Turmoil on the high street – administrations and store closures this year
Multiple retailers have fallen into administration or been forced to announce they are closing stores since the start of the year.
Marks & Spencer’s profits plunge and announcement of store closures comes amid turmoil on the high street, with multiple retailers falling into administration or announcing restructuring plans since the start of the year.
– Toys R Us: The toy chain went into administration on the last day of February after failing to find a third-party buyer. In February HMRC sought to recover £15 million in unpaid VAT and this finally tipped the company into administration.
– Maplin: One of the UK’s biggest electronics retailers collapsed into administration on the same day as Toys R Us after talks with buyers failed to secure a sale. The business faced the slump in the pound after the Brexit vote, weak consumer confidence and a withdrawal of credit insurance.
– Conviviality Retailing: The major drinks and off-licence supplier that owns Wine Rack and Bargain Booze went into administration in early April. The company had grown too quickly by merger, there were a series of profit warnings and a £30 million tax bill for which Conviviality was forced to ask for extra funds from investors – who refused.
– Warren Evans: The bed, mattress and furniture retailers in London and the South East went into administration one week after putting itself up for sale. The retailer, known for its ethical stance, had been losing money for some time under the pressure of rising costs and shrinking customer spending.
– Calvetron: The owner of Jacques Vert, Windsmoor, Dash and Eastex fashion brands that ran about 300 UK concessions in stores including Debenhams and House of Fraser, went into administration at the start of May. Bosses said inflation and wage freezes had been a driving force behind decreased spending.
– Juice Corporation: The firm behind fashion brand Joe Bloggs and the retailer that designed the wedding dress for Diana, Princess of Wales, collapsed into administration in January. Although the group made profits, it had failed to make inroads into the fashion market.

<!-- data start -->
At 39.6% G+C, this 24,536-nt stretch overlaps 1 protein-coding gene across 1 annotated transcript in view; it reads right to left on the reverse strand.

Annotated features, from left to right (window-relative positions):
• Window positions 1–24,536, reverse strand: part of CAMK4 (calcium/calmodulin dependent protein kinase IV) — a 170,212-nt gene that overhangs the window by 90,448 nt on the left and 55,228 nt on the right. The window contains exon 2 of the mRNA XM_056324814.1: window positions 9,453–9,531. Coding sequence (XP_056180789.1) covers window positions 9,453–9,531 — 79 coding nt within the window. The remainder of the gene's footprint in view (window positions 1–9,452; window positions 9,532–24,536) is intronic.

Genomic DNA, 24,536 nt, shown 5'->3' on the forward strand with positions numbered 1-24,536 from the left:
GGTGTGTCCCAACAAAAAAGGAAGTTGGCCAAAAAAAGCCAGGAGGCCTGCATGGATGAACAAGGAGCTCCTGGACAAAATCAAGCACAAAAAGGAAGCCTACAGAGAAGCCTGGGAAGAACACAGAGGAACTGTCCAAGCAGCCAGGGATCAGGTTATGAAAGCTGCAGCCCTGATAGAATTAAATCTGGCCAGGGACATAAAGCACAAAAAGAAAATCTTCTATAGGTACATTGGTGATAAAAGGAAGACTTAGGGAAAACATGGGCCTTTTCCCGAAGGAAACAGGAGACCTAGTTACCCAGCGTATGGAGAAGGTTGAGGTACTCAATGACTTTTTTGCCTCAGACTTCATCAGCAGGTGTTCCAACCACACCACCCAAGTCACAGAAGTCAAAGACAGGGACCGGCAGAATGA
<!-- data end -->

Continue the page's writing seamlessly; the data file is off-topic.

– House of Fraser: The department store has set out a radical store closure plan and swung to a staggering £43.9 million loss in 2017 as Brexit, terrorist attacks and increased online competition took its toll.
– Mothercare: The ailing baby goods and maternity retailer has proposed to close 50 stores as part of a planned turnaround for the company. It said losses were driven by the costs of 17 store closures last year, onerous leases and a head office restructure which resulted in 190 job cuts.
– Carpetright: The embattled flooring firm is embarking on a store closure programme and has begun efforts to raise £60 million in emergency funding as it pushes through a restructuring after announcing it was expecting to book a full-year underlying pre-tax loss of between £7 million and £9 million.
– Carluccio’s: The upmarket deli chain has unveiled a restructuring plan that will likely lead to 34 restaurant closures as it cited a combination of a gradual decline in consumer spending and increasing competition, coupled with the rising costs of labour, raw materials, rent and business rates.
Other restaurants that have undertaken company voluntary arrangements so far this year include Byron, Prezzo and Jamie’s Italian.
– New Look: The clothing chain announced earlier this year that it would close 60 UK stores and cut 1,000 jobs as part of a financial restructuring.
– Poundworld: The discount chain said it was planning to close about 100 stores, putting about 1,500 jobs at risk, as it struggled to absorb rising costs.